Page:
Notes from the Manitoba Crop Report (July 9,2024)

• Climate normals for total accumulated precipitation from May 1 to July 7 range from 116.8 mm to 204.9 mm and are based on 30-year historical data. The Central, Northwest, and Eastern regions have accumulated the most precipitation so far this season. With recent rainfall events, precipitation accumulation in most areas have exceeded 130% of normal precipitation since May 1.

• The majority of agro-Manitoba is showing wet or very wet soil moisture conditions at the surface depths.

• Fall rye and winter wheat are at the soft dough stage with the most advanced fields ripening.

• Grain corn growth stage ranges from V6 to V8. 

• Spring wheat is reported to be from flag to heading stage with fungicide application for fusarium head blight occurring. 

• Spring wheat quality is rated mostly fair to good with about 10% of the crop being reported as poor in the Northwest, Central, and Interlake regions

• Canola growth stage ranges from the rosette to flowering stage. With fungicide application for sclerotina occurring. 

• Sunflowers are at the V8 to V12 growth stage with R1 stage being reported. Flax crops ranged from growth stage 5 to 7.

• Field peas have reached the R1-R2 stage, with some fungicide application occurring for mycosphaerella blight. 

• Soybean growth stage ranges from second to fourth trifoliate with flowering being reported on earliest fields. Overall crop development is delayed with producers looking for warmer conditions to drive the crop forward. 

• Iron deficiency chlorosis continues to show up in some fields. 

• Dry beans are in third to fourth trifoliate stage. 

• Rain events continue to make field access difficult and are not allowing for sufficient drying time of cut forages. Progress on first-cut harvest of hayfields is behind and producers are concerned about both the quantity and quality of harvested feed that will be available this winter. Producers have turned to bale wrapping to make silage bales as drying conditions have been difficult.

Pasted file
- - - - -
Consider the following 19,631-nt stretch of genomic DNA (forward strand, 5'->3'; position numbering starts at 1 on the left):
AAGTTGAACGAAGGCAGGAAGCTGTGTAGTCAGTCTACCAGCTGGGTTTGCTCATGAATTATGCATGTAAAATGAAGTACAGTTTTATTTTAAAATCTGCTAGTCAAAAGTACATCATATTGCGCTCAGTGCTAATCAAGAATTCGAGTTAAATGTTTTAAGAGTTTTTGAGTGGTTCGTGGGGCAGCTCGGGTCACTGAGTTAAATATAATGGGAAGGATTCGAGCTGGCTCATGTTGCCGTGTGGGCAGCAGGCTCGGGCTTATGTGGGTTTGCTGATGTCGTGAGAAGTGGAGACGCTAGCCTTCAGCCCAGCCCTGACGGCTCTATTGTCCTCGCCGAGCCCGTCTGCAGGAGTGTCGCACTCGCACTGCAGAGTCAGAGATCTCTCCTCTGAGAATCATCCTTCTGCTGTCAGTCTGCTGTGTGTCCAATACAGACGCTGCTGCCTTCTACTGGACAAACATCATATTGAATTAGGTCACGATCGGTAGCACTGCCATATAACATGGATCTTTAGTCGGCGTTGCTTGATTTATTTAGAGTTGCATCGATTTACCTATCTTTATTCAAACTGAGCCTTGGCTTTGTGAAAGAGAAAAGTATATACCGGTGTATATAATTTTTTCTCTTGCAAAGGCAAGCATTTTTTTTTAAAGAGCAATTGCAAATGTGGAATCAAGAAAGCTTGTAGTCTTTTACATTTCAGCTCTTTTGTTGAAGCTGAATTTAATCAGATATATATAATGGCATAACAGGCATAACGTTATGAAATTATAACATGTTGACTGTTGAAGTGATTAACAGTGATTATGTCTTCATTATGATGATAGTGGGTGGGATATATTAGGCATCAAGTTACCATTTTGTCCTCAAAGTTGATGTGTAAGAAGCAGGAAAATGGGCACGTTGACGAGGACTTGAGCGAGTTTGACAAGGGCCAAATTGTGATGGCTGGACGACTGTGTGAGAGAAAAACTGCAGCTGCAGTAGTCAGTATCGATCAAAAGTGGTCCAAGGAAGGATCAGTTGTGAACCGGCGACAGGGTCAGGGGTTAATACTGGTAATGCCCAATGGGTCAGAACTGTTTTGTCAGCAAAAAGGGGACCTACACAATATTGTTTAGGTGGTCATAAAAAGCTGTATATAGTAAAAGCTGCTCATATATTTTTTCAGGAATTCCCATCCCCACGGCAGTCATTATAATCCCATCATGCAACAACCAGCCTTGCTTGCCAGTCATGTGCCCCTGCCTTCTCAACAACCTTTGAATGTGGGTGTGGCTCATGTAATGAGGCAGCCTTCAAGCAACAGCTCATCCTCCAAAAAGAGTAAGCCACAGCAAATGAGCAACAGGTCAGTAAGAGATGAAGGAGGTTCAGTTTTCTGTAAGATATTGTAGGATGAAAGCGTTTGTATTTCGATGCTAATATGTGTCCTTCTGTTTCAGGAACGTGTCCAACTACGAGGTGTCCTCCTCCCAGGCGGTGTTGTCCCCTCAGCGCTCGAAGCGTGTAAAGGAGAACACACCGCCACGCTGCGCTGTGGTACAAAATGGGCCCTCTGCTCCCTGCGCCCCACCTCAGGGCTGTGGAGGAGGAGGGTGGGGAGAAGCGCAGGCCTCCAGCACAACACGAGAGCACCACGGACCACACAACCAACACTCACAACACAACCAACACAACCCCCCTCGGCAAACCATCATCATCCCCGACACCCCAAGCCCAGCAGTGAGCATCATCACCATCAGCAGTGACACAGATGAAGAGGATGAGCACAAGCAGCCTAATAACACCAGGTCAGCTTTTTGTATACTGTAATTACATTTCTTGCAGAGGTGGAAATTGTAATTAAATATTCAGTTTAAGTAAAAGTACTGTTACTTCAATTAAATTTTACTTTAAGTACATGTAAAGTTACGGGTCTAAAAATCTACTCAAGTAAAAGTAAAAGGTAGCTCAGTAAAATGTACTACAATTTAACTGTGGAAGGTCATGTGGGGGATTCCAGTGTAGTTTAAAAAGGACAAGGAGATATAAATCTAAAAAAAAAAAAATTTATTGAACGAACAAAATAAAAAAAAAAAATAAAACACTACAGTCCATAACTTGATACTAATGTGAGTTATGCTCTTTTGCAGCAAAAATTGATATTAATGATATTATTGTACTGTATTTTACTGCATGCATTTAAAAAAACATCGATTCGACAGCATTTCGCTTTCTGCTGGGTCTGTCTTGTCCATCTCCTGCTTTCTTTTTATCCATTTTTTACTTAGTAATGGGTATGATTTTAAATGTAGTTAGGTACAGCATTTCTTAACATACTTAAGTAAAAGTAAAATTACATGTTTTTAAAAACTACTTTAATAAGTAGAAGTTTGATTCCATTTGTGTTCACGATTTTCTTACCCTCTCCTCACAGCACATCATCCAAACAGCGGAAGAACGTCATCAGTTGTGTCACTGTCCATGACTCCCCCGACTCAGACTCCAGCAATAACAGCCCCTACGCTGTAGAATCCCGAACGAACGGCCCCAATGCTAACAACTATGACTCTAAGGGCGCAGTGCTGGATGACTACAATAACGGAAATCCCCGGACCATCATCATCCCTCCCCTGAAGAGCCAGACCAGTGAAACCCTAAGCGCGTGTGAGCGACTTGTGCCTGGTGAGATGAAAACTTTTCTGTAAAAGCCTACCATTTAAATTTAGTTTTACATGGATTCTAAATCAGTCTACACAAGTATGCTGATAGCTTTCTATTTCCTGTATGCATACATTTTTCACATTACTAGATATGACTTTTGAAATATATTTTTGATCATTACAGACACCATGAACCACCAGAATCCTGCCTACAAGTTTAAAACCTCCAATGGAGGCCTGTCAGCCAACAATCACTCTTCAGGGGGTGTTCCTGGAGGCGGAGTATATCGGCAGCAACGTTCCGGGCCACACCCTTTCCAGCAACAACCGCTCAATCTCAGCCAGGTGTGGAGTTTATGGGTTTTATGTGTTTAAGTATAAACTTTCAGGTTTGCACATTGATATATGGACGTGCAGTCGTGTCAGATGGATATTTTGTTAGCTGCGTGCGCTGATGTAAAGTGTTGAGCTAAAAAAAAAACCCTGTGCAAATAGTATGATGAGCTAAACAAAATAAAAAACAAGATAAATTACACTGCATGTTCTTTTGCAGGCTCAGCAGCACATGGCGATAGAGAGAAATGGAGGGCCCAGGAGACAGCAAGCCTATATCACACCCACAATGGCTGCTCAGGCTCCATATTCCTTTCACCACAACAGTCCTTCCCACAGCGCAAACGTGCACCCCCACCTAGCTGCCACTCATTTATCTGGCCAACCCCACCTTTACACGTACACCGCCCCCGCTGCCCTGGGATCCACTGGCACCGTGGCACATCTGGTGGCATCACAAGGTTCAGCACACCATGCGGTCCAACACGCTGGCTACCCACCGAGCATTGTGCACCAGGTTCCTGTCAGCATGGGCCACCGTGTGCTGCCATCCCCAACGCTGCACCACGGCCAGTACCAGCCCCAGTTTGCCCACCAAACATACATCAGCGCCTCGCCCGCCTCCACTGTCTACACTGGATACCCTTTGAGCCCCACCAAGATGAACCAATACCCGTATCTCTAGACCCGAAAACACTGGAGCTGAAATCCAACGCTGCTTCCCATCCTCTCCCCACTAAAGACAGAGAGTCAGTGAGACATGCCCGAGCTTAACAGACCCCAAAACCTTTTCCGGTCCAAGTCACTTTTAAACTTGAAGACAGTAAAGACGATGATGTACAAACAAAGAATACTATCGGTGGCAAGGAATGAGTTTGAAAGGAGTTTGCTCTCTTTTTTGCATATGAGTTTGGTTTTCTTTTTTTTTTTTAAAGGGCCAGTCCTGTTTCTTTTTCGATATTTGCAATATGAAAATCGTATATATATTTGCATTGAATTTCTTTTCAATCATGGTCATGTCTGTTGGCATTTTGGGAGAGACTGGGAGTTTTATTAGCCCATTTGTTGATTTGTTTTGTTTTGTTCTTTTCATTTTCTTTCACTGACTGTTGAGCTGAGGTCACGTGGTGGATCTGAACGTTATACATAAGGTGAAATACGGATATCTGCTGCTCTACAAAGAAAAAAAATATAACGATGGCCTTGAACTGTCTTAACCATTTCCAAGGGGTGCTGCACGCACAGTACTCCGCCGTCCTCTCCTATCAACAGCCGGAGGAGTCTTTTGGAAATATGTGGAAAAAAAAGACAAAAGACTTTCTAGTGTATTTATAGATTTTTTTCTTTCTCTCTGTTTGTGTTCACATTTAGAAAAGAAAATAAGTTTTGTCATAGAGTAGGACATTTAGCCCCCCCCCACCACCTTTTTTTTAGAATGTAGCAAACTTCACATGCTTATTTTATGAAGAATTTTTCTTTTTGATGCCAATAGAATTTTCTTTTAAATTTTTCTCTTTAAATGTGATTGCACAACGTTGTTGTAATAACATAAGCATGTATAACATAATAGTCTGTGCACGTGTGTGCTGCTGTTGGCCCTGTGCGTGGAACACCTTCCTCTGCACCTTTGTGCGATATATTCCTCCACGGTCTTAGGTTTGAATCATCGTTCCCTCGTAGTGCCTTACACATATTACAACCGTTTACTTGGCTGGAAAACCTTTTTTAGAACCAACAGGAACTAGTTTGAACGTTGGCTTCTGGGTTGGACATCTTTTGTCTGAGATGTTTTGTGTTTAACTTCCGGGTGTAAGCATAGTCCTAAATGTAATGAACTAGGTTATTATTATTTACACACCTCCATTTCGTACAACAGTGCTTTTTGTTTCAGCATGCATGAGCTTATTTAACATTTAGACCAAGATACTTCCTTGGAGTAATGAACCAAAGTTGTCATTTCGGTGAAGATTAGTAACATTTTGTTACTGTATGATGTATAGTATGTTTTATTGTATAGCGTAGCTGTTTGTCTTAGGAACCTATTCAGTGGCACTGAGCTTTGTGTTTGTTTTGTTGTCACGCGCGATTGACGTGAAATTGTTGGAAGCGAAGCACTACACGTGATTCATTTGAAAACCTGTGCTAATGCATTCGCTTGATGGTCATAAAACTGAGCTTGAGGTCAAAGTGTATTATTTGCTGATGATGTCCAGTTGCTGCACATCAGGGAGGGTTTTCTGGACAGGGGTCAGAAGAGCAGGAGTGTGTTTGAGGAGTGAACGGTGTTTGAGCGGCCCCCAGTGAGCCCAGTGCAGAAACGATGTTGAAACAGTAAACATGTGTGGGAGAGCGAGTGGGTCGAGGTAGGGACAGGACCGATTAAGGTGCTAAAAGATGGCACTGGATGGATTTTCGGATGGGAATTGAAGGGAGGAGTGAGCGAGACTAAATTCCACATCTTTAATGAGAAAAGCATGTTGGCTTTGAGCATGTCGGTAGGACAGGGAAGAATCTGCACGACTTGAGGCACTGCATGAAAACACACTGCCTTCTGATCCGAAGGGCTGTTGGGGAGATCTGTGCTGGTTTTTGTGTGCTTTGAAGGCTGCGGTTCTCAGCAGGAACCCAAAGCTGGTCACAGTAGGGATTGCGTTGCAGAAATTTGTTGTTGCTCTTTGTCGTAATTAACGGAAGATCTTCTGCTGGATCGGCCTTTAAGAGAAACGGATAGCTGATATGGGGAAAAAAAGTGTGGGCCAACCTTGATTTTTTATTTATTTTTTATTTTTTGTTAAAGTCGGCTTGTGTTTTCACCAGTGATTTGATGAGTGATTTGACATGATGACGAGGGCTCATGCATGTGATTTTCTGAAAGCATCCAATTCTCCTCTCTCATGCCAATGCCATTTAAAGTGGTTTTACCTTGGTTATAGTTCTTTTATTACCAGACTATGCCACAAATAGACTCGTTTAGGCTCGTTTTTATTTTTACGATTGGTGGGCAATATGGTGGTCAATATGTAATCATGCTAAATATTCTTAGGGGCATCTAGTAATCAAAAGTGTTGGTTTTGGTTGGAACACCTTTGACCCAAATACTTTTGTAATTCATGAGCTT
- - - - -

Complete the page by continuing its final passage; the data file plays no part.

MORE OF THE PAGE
• Putting up dry hay has been extremely challenging with the moisture received in most areas. Initial yields are reporting normal to above average yields if able to get dry hay up. 

• Grasses have headed out except for big blue stem and little blue stem grasses. The hay crop is exceptionally good, although there’s hope for a break in the rains during the cut. 

• Alfalfa fields are in mid to late bloom and forage with plentiful yield; forage quality is being compromised due to accessibility issues and will continue to decline as plants mature. 

• Pastures are looking good, with lots of grass available for grazing. Bulls have been placed with cows. Areas in the Northwest region are reporting pastures and hayfields that are heavily saturated with ongoing rains. 

• Increased insect pressure and fly control, potential for foot rot, and pinkeye are the main animal health issues. Cattle on pasture are in good condition with the increased chance of disease due to insect pressures. 

• Dugouts and irrigation ponds are mostly recharged, with many rivers full, and some ditches with standing water in them.

(Government of Manitoba)

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